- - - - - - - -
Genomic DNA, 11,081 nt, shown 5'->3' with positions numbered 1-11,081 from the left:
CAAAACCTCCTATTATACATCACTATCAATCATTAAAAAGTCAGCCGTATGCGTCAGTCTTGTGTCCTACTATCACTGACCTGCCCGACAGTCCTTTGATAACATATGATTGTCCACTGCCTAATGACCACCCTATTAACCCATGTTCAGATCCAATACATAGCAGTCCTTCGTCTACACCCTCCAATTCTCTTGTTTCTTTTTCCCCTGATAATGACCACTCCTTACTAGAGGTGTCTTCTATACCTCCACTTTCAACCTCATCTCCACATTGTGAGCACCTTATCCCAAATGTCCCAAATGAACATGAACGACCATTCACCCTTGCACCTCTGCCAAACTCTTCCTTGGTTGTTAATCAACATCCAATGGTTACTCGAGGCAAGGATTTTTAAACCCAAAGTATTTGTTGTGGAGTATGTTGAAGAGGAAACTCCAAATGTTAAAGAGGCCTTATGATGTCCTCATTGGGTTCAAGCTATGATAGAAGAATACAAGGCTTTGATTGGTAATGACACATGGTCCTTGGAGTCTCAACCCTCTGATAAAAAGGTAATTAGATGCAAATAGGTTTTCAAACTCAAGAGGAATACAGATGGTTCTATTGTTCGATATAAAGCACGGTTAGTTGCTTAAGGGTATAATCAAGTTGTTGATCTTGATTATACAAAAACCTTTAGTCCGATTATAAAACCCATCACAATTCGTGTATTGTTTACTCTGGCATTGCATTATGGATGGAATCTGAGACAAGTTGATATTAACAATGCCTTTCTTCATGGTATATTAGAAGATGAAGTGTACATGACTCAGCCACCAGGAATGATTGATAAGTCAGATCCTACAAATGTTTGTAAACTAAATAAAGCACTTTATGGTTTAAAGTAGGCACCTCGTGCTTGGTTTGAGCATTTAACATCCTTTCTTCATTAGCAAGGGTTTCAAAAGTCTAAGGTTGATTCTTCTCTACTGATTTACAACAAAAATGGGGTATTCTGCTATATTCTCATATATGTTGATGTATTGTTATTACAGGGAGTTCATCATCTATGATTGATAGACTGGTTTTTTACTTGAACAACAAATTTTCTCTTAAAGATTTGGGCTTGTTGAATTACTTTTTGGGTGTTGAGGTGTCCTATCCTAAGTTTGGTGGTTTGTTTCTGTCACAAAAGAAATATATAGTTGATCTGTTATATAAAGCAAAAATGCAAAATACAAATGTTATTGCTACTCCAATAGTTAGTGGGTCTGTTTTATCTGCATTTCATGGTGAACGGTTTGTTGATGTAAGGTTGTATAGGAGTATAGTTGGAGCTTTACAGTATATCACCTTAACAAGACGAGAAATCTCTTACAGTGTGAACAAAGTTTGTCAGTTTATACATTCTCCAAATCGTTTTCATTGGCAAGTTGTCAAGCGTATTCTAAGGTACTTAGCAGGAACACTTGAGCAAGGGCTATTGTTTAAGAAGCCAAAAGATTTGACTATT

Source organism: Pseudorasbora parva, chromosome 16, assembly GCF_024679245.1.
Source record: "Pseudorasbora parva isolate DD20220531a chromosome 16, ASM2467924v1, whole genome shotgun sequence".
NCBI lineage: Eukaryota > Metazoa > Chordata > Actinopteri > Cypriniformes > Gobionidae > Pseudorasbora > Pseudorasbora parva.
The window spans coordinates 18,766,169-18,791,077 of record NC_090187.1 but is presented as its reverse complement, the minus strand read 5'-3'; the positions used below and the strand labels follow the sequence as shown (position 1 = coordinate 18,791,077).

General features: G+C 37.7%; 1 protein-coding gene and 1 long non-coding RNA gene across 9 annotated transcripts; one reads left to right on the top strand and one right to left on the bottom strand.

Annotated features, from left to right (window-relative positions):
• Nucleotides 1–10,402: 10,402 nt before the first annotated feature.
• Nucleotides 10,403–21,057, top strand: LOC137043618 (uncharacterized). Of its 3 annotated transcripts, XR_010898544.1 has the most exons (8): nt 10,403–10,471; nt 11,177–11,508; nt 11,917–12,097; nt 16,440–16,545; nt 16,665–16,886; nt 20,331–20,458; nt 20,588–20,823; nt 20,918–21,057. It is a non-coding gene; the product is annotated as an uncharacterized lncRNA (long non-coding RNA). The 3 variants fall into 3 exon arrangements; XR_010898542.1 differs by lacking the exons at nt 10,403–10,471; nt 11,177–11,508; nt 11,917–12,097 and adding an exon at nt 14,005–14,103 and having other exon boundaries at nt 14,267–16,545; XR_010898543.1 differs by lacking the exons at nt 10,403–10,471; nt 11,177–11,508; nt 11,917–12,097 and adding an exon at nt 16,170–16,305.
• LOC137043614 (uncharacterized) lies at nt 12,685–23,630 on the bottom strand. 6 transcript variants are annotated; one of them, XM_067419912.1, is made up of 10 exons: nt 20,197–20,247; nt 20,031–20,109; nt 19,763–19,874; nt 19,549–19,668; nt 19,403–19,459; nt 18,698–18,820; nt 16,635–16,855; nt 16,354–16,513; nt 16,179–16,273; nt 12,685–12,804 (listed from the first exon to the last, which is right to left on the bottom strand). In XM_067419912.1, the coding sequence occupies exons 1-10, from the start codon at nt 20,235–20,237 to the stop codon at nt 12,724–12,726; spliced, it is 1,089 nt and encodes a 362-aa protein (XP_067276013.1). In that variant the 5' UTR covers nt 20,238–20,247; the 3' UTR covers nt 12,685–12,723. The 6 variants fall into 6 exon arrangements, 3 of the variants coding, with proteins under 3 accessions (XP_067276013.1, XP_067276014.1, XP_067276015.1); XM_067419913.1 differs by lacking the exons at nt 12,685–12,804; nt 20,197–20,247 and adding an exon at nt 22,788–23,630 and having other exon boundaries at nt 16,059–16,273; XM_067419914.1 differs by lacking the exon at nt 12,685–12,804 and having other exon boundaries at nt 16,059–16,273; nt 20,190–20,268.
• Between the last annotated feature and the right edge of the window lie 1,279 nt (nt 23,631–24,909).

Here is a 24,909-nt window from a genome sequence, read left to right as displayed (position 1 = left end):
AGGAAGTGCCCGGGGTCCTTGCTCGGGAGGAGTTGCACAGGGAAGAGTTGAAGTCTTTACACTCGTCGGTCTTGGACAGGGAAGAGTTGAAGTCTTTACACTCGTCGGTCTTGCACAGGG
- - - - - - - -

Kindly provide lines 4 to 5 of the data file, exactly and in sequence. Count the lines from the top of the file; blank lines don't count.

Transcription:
Source record: "Pseudorasbora parva isolate DD20220531a chromosome 16, ASM2467924v1, whole genome shotgun sequence".
NCBI lineage: Eukaryota > Metazoa > Chordata > Actinopteri > Cypriniformes > Gobionidae > Pseudorasbora > Pseudorasbora parva.